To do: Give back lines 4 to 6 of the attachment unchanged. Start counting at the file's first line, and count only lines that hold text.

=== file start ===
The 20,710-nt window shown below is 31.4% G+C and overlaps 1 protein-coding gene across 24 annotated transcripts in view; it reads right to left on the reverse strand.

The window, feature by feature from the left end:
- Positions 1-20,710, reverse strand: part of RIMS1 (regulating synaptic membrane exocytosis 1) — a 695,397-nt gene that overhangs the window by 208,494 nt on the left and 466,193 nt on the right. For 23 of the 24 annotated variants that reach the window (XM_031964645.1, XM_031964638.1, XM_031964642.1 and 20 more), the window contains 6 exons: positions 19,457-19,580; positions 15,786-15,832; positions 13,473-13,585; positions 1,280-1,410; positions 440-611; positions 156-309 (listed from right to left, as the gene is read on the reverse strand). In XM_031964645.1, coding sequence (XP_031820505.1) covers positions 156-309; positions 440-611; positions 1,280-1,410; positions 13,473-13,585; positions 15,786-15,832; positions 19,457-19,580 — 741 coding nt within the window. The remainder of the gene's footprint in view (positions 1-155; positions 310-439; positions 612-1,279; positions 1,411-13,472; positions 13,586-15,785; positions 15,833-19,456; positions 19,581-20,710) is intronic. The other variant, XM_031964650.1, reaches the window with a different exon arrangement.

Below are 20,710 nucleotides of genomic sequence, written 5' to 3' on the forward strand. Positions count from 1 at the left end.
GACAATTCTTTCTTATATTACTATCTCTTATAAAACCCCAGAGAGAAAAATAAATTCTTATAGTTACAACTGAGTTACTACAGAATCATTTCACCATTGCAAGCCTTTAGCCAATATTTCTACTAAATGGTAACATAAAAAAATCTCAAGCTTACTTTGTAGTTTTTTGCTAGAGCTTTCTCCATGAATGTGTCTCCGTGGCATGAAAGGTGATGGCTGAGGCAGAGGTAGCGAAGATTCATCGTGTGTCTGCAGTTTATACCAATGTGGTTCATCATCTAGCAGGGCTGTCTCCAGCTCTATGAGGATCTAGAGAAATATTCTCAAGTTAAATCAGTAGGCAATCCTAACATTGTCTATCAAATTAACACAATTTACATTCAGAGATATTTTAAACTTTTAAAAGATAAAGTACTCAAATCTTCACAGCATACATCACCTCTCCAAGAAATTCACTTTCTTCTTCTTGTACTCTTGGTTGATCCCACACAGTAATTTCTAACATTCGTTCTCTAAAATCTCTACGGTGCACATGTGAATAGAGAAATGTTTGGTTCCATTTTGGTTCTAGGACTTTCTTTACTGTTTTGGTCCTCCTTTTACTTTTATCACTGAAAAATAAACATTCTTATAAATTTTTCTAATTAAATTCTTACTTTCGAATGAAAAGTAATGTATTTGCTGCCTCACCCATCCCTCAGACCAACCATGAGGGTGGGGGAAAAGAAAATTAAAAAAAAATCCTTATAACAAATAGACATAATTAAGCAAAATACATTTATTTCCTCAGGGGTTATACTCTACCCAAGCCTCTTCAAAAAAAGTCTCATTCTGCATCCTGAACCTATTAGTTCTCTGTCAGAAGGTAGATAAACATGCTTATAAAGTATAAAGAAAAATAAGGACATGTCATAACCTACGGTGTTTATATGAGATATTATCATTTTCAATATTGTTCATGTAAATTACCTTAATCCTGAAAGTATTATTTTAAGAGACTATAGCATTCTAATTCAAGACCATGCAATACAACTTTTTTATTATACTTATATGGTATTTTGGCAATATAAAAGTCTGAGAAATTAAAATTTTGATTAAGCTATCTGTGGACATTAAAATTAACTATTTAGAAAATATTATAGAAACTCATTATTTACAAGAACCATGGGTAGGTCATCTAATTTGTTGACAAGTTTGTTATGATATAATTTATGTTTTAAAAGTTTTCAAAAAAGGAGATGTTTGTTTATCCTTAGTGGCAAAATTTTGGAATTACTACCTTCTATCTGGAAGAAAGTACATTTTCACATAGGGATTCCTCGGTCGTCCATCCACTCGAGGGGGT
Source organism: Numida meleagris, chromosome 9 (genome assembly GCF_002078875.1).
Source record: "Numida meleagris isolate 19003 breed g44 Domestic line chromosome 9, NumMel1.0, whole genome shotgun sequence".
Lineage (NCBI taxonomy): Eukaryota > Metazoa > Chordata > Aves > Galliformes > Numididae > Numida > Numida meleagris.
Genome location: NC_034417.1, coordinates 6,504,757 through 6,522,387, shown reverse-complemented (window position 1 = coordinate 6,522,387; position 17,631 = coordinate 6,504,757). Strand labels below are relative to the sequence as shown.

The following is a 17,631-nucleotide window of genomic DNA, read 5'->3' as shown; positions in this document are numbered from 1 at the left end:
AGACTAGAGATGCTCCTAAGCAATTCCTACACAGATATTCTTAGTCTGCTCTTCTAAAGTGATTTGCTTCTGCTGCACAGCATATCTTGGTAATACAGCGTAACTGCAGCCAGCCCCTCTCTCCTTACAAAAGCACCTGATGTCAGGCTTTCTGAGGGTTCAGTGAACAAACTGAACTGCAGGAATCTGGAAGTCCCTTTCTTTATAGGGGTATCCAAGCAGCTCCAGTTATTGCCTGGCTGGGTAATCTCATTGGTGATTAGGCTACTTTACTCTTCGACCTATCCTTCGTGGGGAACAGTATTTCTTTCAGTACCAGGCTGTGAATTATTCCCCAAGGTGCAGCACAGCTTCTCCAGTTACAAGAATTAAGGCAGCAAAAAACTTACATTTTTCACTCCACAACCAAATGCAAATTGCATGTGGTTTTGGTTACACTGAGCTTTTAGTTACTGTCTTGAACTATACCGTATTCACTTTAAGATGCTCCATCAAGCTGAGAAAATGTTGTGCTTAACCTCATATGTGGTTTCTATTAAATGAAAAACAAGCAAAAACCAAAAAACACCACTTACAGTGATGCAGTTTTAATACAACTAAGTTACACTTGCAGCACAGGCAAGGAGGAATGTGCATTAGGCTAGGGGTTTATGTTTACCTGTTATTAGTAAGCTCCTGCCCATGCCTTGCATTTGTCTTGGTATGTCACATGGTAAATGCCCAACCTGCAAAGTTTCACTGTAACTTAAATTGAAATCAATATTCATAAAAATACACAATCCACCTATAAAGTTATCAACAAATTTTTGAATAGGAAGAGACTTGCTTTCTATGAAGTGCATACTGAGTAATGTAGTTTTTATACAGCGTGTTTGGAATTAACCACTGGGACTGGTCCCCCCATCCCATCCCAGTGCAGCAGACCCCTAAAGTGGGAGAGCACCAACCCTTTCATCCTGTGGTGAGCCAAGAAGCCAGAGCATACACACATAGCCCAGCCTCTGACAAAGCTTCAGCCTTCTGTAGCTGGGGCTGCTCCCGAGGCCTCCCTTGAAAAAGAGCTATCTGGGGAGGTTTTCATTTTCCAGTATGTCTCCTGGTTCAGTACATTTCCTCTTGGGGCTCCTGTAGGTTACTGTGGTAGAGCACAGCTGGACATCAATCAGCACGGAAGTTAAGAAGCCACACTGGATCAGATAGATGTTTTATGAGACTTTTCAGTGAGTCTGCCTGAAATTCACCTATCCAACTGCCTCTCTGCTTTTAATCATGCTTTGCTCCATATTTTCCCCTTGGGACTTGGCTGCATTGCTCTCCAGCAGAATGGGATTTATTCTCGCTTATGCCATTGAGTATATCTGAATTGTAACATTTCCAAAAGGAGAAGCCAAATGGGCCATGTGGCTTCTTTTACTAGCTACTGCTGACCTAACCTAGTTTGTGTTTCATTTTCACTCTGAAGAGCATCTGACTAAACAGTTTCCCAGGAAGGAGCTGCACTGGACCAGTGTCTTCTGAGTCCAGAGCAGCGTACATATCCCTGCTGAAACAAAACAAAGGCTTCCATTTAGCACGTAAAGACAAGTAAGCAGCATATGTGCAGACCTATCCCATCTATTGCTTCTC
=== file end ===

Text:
Below are 20,710 nucleotides of genomic sequence, written 5' to 3' on the forward strand. Positions count from 1 at the left end.
GACAATTCTTTCTTATATTACTATCTCTTATAAAACCCCAGAGAGAAAAATAAATTCTTATAGTTACAACTGAGTTACTACAGAATCATTTCACCATTGCAAGCCTTTAGCCAATATTTCTACTAAATGGTAACATAAAAAAATCTCAAGCTTACTTTGTAGTTTTTTGCTAGAGCTTTCTCCATGAATGTGTCTCCGTGGCATGAAAGGTGATGGCTGAGGCAGAGGTAGCGAAGATTCATCGTGTGTCTGCAGTTTATACCAATGTGGTTCATCATCTAGCAGGGCTGTCTCCAGCTCTATGAGGATCTAGAGAAATATTCTCAAGTTAAATCAGTAGGCAATCCTAACATTGTCTATCAAATTAACACAATTTACATTCAGAGATATTTTAAACTTTTAAAAGATAAAGTACTCAAATCTTCACAGCATACATCACCTCTCCAAGAAATTCACTTTCTTCTTCTTGTACTCTTGGTTGATCCCACACAGTAATTTCTAACATTCGTTCTCTAAAATCTCTACGGTGCACATGTGAATAGAGAAATGTTTGGTTCCATTTTGGTTCTAGGACTTTCTTTACTGTTTTGGTCCTCCTTTTACTTTTATCACTGAAAAATAAACATTCTTATAAATTTTTCTAATTAAATTCTTACTTTCGAATGAAAAGTAATGTATTTGCTGCCTCACCCATCCCTCAGACCAACCATGAGGGTGGGGGAAAAGAAAATTAAAAAAAAATCCTTATAACAAATAGACATAATTAAGCAAAATACATTTATTTCCTCAGGGGTTATACTCTACCCAAGCCTCTTCAAAAAAAGTCTCATTCTGCATCCTGAACCTATTAGTTCTCTGTCAGAAGGTAGATAAACATGCTTATAAAGTATAAAGAAAAATAAGGACATGTCATAACCTACGGTGTTTATATGAGATATTATCATTTTCAATATTGTTCATGTAAATTACCTTAATCCTGAAAGTATTATTTTAAGAGACTATAGCATTCTAATTCAAGACCATGCAATACAACTTTTTTATTATACTTATATGGTATTTTGGCAATATAAAAGTCTGAGAAATTAAAATTTTGATTAAGCTATCTGTGGACATTAAAATTAACTATTTAGAAAATATTATAGAAACTCATTATTTACAAGAACCATGGGTAGGTCATCTAATTTGTTGACAAGTTTGTTATGATATAATTTATGTTTTAAAAGTTTTCAAAAAAGGAGATGTTTGTTTATCCTTAGTGGCAAAATTTTGGAATTACTACCTTCTATCTGGAAGAAAGTACATTTTCACATAGGGATTCCTCGGTCGTCCATCCACTCGAGGGGGT
Source organism: Numida meleagris, chromosome 9 (genome assembly GCF_002078875.1).